Government is set to ‘build’ swept away bridges, ‘repair’ destroyed roads

Homebuilders are increasingly going for aluminium panels as they are conveniently lighter than steel or wood. Aluminium building material is what Wahenga Tuff Glass, located in Segerea, Dar es Salaam, will supply you with. And the aluminium, says the signwriter, can be used to make doors and BALICONY.  It’s hard to tell why the signwriter inserted “I” between “L” and “C” because the correct word is BALCONY. Trust signwriters! PHOTO | HM

Mathematics can be a very treacherous area to a majority of scribblers. Back in the 1990s, I recall, a publisher for a media house I worked for banned us from converting monetary figures from, say, dollars or pounds, to Tanzanian shillings.

Reason? Many of us would often mess up the calculations and make it appear like our shilling was much stronger than the US dollar! Or that the Ugandan shilling had suddenly appreciated against its Tanzanian counterpart!

At one time, Mwananchi Communications Ltd (MCL) saw the need to employ a statistician whose duties, among others, was to help us numerical minions to sort out “tricky” conversions. I was one of his most needy clients. Rest in peace, our amiable and invaluable newsroom friend, statistician Hassan Mghenyi (died August, 2011).

I was triggered into the above recollections after coming across a Page 8 story of the Friday, May 17 edition of the tabloid closely associated with this columnist. It was entitled: ‘Songwe aims to NEARLY quadruple coffee production.’

The verb “quadruple”, according to the dictionary at our disposal, means to “increase four times/multiply a number by FOUR.”

Let’s be fussy: why use the adjective “nearly”, while this is simply a headline where such details or qualifications are, basically, quite unnecessary?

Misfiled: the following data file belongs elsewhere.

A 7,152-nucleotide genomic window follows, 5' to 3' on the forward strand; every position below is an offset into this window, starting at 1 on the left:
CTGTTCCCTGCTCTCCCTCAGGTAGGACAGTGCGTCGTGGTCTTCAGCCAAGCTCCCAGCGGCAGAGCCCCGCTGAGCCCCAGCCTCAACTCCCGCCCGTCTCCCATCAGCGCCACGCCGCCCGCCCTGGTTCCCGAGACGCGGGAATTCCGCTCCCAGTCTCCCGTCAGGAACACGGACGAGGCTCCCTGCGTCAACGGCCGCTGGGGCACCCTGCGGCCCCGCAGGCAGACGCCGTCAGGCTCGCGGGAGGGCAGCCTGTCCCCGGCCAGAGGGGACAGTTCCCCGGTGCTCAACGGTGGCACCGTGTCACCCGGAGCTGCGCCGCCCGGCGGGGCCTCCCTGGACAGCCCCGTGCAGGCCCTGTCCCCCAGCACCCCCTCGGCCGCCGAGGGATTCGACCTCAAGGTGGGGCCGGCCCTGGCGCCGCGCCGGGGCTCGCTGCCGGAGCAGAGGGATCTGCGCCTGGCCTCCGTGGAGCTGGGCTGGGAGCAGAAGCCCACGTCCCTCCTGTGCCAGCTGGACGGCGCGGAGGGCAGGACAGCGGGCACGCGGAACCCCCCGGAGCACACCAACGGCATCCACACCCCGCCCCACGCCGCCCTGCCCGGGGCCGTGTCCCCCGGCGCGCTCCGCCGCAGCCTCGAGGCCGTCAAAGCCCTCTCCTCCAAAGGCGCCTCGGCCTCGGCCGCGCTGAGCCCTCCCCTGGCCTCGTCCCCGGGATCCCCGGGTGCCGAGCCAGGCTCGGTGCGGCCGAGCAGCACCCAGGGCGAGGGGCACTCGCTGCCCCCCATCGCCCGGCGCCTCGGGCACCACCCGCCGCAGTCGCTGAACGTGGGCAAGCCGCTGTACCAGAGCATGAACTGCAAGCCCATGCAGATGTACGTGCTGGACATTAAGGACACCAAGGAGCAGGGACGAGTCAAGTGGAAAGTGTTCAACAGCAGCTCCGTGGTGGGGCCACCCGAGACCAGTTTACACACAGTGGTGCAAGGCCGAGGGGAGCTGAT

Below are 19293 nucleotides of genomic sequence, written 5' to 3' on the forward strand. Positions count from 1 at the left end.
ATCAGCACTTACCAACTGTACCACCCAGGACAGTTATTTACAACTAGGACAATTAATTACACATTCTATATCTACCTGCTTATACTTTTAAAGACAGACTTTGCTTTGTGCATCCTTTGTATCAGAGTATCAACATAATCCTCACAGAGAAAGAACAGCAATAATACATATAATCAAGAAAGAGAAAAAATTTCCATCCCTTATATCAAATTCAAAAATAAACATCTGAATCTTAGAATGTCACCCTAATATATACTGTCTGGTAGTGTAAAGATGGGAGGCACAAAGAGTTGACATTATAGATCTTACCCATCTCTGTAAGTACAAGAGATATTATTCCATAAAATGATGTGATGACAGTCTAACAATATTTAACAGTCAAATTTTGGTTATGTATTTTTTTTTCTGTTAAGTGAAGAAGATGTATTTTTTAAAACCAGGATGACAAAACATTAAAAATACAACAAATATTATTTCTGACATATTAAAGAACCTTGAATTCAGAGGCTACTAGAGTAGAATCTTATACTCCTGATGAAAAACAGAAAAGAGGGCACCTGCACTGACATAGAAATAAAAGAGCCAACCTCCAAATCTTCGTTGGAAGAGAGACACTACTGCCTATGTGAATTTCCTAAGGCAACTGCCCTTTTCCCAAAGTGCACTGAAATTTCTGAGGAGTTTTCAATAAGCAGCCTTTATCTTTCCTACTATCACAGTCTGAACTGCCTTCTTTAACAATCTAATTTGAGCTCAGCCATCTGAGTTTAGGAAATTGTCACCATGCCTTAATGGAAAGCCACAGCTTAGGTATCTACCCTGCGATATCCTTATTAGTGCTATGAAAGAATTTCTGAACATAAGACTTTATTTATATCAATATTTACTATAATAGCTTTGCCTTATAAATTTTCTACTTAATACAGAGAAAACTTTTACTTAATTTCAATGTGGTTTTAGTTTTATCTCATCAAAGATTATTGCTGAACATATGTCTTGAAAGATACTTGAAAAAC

And, by dropping the qualifier, there’d be enough space to use a simpler expression that means “quadruple”– an expression that wouldn’t force a hapless reader to reach for a dictionary! Like saying: ‘Songwe aims to increase coffee production four-fold’.

However, despite what the headline says, the story’s intro reads: “Songwe Region is setting an ambitious goal to increase coffee production by 187.2 per cent by 2025.”  Now is this increment quadrupling the amount of coffee presently produced?

Then in Para 4, our scribbling colleague tells his readers the following: “The target is to raise production from 11,355 tonnes to 32,617 tonnes within the next three years.” Our question here is, if quadrupling means increasing a sum four times, how come our calculator shows that 11,355 x 4 adds up to 45,420 as opposed to 32, 617?

Please send back your feedback if you note the scribblers’ analysis is correct and this columnist is the one who getting things wrong thanks to his innumeracy.

And now, we look at matters that have nothing to do with our nemesis, that is, numbers, by proceeding to share what we gathered from Bongo’s senior-most broadsheet of Saturday, May 18. Page 2 of this one has a story that carries this headline, ‘Government to restore flood-ravaged infrastructure.’

In Para 1, the scribbler reports on a deputy minister who purportedly told the Parliament that the government has already received a list of “roads that have been DESTROYED by heavy rains and floods across the country and that RENOVATIONS are set to start soon.”

Hello! Once something is destroyed, that’s over! Why, the verb “destroy” means damaging something so badly it ceases to exist!  You don’t renovate such a thing; for this word basically means the same thing as “repair.”

In Para 3, the scribbler reports the same deputy minister as responding to an MP “who wanted to know when the Government will REPAIR all roads that have been DESTROYED by the ongoing rains in his constituency.” The critique in the preceding paragraph applies: destroyed things are replaced, not  repaired, for how do you repair that which has been rendered non-existent!

The scribbler reports further from the august House in Dodoma: “The MP wanted to know when the Government will BUILD permanent and modern bridges THAT HAVE BEEN swept away by the floods.” This certainly a tall order: building something that has been swept away! We aver our colleague meant to say: “…the MP wanted to know when the Government would build permanent and modern bridges TO REPLACE THE ONES THAT HAVE BEEN swept away by the floods.”

Ah, this treacherous language called English!